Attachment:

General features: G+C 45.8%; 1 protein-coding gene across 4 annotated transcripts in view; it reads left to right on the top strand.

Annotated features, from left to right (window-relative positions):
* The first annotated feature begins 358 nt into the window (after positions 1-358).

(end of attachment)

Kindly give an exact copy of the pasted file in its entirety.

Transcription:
General features: G+C 45.8%; 1 protein-coding gene across 4 annotated transcripts in view; it reads left to right on the top strand.

Annotated features, from left to right (window-relative positions):
* The first annotated feature begins 358 nt into the window (after positions 1-358).